For the device, the first activity may further comprise a passive beacon scan; the series of segments may comprise five segments; and the first module may scan each segment for a beacon signal in five successive beacon periods. Additionally, scans may not necessarily be conducted in successive beacon periods, which may allow in some instances sufficient time to process results of the scan.
In the device, the first module may repeat the scan for another channel associated with the network and may further repeat the beacon scan periodically if no appropriate beacon signal is received.
In the device, the first module may terminate the beacon scan when a connection carrying the A2DP data is terminated. The module may revert to an earlier (original) scanning scheme or switch to a different scheme when the connection is terminated.
In the device, the second module may provide a termination signal to the first module when the transmission is terminated.
In the device, the first module may further measure transmission characteristics of the beacon signal after it is received and may analyze the transmission characteristics to determine a source channel for the beacon signal.
In the device, the communication subsystem may process communications around the 2.4 GHz frequency band.
In other aspects, various combinations of sets and subsets of the above aspects are provided.
Exemplary details of embodiments are provided herein. Briefly an embodiment provides a method and system for a communication device to maintain a connection with two different networks at the same time. The connection requirements for each of the two networks can relate to specific requirements for each network.
First, a description is provided on general concepts and features of a device that provides connections to networks according to an embodiment, including related network connection requirements for the device for two different networks. Next, further detail is provided on a connection algorithm that seeks a connection to a network while maintaining a connection to another network, according to an embodiment. Then, further detail is provided on an exemplary wireless device related to an embodiment.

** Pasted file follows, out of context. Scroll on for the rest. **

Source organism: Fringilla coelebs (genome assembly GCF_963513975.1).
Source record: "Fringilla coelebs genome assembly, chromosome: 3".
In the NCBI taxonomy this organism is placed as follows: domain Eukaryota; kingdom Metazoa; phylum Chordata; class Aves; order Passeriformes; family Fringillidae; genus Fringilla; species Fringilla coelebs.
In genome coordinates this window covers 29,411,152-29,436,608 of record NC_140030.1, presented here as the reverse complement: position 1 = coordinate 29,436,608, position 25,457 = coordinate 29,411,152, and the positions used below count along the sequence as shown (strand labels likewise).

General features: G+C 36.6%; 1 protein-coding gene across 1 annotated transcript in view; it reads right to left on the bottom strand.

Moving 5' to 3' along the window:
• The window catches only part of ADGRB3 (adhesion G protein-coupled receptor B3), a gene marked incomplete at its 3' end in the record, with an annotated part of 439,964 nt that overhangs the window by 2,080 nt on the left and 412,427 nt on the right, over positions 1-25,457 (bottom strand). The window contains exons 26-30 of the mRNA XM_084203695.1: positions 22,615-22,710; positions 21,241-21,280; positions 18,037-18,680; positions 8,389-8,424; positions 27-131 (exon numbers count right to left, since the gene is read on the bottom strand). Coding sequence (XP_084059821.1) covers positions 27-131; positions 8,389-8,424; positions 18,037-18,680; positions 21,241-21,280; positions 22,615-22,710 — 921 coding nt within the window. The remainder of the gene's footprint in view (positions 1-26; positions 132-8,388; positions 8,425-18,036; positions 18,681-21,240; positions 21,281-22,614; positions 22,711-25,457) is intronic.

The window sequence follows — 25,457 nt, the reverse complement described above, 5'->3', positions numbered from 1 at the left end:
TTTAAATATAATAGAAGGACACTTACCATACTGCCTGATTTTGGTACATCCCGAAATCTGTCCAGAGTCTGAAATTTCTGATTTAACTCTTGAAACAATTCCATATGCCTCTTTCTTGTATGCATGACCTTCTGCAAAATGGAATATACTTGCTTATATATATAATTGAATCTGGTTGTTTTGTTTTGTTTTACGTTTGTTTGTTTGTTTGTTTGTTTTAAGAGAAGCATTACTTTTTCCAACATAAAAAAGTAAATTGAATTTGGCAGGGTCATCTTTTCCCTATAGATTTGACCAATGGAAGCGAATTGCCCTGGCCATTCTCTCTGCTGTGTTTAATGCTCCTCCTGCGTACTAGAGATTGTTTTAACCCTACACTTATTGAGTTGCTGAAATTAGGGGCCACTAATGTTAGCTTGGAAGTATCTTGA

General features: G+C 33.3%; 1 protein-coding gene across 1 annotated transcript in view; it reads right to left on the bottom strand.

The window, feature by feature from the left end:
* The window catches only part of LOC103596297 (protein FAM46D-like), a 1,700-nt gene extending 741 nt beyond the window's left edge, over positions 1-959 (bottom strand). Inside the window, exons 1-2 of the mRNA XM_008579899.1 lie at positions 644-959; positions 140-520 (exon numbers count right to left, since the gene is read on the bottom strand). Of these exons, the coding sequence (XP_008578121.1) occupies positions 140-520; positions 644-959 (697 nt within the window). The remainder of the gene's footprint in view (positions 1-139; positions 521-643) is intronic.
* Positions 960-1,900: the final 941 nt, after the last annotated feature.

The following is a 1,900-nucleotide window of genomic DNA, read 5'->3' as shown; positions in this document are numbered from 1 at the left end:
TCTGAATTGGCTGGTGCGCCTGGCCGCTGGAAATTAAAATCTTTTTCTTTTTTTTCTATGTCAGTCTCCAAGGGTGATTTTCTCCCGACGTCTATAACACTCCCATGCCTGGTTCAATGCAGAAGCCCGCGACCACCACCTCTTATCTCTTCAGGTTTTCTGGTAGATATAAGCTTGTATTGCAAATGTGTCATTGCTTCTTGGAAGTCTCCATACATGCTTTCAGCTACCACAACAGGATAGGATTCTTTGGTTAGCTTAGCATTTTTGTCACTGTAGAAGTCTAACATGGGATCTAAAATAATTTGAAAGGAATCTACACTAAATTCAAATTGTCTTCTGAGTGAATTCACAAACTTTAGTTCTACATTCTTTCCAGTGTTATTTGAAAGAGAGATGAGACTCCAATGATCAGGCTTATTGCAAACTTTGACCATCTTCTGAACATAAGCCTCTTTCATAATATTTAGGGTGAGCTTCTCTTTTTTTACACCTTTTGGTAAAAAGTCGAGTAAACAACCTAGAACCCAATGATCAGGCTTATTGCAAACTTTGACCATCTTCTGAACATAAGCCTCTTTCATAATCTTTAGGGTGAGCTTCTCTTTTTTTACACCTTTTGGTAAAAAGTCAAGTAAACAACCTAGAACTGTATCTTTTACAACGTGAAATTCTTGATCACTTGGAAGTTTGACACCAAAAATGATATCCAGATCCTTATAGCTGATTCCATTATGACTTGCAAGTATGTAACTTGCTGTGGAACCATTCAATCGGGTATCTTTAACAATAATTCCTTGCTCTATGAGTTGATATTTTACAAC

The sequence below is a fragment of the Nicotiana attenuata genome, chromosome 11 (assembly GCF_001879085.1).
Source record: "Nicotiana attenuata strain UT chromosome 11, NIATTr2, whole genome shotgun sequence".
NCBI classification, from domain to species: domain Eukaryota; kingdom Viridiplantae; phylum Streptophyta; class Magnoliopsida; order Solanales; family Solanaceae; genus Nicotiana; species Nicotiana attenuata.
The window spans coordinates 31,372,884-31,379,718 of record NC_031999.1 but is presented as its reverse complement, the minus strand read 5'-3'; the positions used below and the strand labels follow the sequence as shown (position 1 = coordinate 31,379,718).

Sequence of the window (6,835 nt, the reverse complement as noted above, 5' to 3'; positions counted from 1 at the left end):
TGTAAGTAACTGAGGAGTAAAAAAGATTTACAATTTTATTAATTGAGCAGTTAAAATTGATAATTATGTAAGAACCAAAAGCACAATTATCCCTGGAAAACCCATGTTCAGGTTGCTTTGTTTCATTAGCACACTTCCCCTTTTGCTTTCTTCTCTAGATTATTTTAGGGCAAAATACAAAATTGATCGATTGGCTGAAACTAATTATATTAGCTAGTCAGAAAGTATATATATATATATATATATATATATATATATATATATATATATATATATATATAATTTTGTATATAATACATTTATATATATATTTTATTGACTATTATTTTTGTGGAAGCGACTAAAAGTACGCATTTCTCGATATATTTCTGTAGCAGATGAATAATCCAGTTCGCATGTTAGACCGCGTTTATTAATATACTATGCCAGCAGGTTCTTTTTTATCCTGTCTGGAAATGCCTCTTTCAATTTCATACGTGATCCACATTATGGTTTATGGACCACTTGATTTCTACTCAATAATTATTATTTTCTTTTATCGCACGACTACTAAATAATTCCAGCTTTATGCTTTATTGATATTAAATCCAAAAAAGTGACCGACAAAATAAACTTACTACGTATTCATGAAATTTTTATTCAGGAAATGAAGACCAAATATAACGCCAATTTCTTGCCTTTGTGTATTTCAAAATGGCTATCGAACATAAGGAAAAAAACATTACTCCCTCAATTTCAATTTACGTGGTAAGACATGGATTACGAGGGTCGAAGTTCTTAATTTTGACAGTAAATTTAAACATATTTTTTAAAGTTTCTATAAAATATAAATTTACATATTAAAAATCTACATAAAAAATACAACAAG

Referring to FIG. 1, details on a system of exemplary networks and communication device that connects to the networks according to an embodiment are provided. FIG. 1 shows communication system 100 where network 102 provides a suite of applications, services and data to its connected devices 104 through its associated servers. Devices 104 connect to network 102 through wired connections to network server 106 which has software and hardware facilities to manage all communications of data and messages among devices communicating in network 102. Network 102 can be implemented in any known architecture, providing wired and/or wireless connections to its elements.
As part of a typical network architecture elements in system 100 are organized following a layered model of network functions, such as an OSI model. As is known in the art, the OSI model defines seven layers where each layer controls functions of specific network/connection/applications. Adherence to all necessary connectivity requirements for each layer is required if device 108 is to remain in communication with all relevant networks in system 100.
An OSI layer of particular relevance for an embodiment is the data link layer. For the data link layer, further detail is provided on an exemplary installation for network 110 relating to an embodiment. Network 110 is implemented as Wireless Fidelity (Wi-Fi) networks generally following standards set by the IEEE LAN/MAN Standards Committee, known as IEEE 802, through its working group "11". The 802.11 standard defines media access control (MAC) and physical (PHY) layers in the OSI protocol model for WLAN. Such standards are known to those of skill in the art. Administrative functions for network 110 may be provided by software controlling it. The software may administer functions such as network identification and network access parameters. The initial 802.11 standard was followed with a series of amendments, where each amendment was identified by an alphabetic suffix following in the standard's numeric identifier "802.11". The family of 802.11 amendments is sometimes referred to as the 802.11x family. Currently, the 802.11 amendments encompass six wireless modulation techniques that all use the same communication protocol among their communicating elements. Such networks are deployed in one or more of the five current versions of 802.11: 802.11a, b, g and n, representing PHY amendments to IEEE 802.11. There are other MAC amendments. Most North American 802-11x amendments dictate that transmissions are provided around the 2.4 GHz band, occupying a series of frequency bands in successive transmission channels. Specific transmission details and parameters of these networks and channels are known to those of skill in the art.